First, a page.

Remember when we were little, when we were fresh out of third grade, we would M.A.S.H and map out our husbands and careers by drawing spirals with pencils in our green soft covered marble notebooks? (Pens were for older kids, and even if we had a pen we would never use it because if we messed up or didn’t like our futures, we couldn’t change the results; we would have to waste another page. But with a pencil, you just erase it and start all over.) Remember the times when we would check the bumps when we bent our wrists forward like Spiderman and the creases on the sides of our writing hand to see how many kids we’d have in the future. Or the times, when we would trace the lines on our palms to see if we had an M for money and a long, continuous life line.
When we would dream about prince charmings, and mansions, and two kids – one boy and one girl, and flying to the moon on a big bad starship, and we would tell our parents. And our parents would tell us that we could be whatever we wanted, instead of telling us that NASA has no funding and no job availabilities. Instead of telling us that our dreams aren’t practical for this economy. That girls can’t hide away in forests or towers with their animal friends and wait to be rescued. That the first guy or the second guy or the third guy they meet isn’t going to be the one. That even after 8 years of grade school, and 4 years of high school, and 4 years of college (if you’re lucky) and dozens of meaningless standardized exams, and millions of As and gold stars, your 5 year plan can still turn out to be nothing regardless of whether you were sticking to your dream or financial stability.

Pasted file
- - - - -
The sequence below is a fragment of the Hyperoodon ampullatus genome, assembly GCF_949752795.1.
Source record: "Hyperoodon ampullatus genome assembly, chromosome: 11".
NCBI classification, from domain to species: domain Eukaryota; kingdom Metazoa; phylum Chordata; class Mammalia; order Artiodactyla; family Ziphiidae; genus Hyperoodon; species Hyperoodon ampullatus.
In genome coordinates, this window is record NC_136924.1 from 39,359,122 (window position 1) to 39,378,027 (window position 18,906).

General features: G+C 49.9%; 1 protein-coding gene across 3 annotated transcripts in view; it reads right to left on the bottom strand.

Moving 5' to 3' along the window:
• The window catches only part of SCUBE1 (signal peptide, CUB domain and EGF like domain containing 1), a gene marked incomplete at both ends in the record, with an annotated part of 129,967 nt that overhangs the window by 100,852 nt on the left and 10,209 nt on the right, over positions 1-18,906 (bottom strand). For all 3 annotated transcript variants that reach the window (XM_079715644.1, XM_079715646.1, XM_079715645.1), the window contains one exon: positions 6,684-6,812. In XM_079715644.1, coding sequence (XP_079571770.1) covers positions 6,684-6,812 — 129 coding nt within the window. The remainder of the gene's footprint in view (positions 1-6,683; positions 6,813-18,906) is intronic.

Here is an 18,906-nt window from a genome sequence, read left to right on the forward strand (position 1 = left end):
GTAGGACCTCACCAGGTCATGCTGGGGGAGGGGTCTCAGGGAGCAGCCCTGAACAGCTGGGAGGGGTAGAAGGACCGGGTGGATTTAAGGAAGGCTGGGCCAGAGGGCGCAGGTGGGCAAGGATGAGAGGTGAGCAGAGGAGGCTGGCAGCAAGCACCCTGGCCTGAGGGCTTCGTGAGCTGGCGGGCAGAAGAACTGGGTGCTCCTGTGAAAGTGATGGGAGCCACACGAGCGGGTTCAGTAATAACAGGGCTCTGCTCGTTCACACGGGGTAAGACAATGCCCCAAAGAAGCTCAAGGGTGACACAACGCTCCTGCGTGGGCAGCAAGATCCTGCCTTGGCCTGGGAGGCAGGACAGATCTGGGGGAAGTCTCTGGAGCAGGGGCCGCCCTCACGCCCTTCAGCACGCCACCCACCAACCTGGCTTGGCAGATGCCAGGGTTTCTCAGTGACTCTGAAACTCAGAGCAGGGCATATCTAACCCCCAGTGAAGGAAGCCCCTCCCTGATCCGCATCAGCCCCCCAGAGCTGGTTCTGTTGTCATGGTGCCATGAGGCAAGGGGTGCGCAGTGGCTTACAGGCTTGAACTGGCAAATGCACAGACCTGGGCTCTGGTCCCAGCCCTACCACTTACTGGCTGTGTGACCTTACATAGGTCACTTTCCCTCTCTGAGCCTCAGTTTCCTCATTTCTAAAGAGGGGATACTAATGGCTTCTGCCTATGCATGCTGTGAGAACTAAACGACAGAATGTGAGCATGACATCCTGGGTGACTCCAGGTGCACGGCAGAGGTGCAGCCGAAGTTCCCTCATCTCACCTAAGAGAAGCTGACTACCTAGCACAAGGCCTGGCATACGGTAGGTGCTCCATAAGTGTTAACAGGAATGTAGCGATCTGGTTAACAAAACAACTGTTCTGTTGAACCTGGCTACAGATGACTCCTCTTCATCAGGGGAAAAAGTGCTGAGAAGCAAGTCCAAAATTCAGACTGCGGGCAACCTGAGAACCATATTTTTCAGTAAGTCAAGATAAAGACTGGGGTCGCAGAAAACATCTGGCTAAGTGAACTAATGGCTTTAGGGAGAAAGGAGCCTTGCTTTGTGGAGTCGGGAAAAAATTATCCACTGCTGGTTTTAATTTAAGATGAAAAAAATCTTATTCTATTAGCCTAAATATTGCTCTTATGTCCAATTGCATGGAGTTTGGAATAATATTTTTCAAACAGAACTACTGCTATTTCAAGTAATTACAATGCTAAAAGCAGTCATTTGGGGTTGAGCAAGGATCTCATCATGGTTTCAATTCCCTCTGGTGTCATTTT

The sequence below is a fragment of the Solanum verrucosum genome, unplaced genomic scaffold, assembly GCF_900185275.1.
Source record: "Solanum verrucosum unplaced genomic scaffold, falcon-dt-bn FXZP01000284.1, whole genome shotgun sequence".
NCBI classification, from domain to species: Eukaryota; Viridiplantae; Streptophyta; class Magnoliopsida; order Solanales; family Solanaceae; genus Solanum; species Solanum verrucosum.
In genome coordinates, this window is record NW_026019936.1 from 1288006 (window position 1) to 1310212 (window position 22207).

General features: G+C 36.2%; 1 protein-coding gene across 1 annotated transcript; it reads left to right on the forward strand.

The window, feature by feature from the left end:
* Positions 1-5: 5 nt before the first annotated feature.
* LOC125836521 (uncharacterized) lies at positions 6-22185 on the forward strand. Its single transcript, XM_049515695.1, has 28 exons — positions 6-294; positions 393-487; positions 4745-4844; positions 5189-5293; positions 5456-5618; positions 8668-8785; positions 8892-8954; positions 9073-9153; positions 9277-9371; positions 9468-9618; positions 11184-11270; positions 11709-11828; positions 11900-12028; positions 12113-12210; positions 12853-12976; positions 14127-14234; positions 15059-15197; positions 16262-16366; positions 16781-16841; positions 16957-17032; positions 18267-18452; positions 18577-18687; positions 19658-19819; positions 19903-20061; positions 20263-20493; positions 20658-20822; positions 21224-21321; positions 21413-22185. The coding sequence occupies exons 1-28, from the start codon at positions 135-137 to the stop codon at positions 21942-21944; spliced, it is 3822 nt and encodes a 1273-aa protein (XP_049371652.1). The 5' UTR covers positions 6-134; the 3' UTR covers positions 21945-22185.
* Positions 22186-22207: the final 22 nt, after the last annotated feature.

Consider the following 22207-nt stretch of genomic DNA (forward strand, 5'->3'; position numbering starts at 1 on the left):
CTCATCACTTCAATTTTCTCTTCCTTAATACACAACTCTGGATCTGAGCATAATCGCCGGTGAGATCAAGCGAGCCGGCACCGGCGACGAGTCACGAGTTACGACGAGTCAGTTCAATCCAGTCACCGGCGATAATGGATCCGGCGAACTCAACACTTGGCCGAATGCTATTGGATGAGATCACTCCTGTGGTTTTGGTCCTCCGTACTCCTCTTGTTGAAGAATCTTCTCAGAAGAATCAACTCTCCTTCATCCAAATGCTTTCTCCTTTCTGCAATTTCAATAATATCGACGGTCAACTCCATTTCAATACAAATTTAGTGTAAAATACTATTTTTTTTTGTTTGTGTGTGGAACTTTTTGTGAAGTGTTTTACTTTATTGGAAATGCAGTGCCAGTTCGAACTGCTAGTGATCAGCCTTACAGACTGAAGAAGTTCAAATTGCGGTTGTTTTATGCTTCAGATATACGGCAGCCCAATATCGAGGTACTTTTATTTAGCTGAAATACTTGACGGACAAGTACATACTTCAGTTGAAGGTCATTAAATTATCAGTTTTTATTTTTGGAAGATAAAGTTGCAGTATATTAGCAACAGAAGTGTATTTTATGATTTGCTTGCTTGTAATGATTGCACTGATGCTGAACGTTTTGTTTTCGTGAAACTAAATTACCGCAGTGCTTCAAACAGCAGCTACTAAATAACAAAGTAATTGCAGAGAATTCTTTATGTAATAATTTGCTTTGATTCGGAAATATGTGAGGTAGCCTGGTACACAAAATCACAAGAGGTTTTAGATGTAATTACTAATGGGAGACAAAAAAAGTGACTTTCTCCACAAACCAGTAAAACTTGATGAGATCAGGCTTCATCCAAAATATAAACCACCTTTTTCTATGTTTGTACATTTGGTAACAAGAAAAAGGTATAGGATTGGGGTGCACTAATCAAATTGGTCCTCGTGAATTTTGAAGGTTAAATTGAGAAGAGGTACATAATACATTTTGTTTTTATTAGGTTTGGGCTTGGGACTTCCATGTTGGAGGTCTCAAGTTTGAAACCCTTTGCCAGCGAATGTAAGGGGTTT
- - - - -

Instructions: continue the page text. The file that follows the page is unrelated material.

I spoke to my uncle this past Christmas and he told me that I was born in a selfish generation… and I think he’s right. I feel the pain of no free wifi and 12% battery life while my uncle lived less than luxuriously through World War II. It’s not a fair comparison, but it speaks a truth. They had no choice. I do. And I’m choosing the stars over financial book keeping. My dream and my uncle’s dream come from two separate realities, but it has been said that parents try to live vicariously through their children, giving them all the things they didn’t have themselves. I’d like to think the right to choose is one of them.
I’m only 19 and if this choice is a mistake I know God put me on this planet not with a pencil to map out my future, but an endless supply of ink and a fountain pen so that all I can do is turn pages, keeping every cross out, every MASH, every plan that didn’t work out with futile attempts at improvement squeezed in between the margins. This isn’t third grade I can’t erase my mistakes and pretend they never happened.
And that’s okay, because after a while pencils go dull.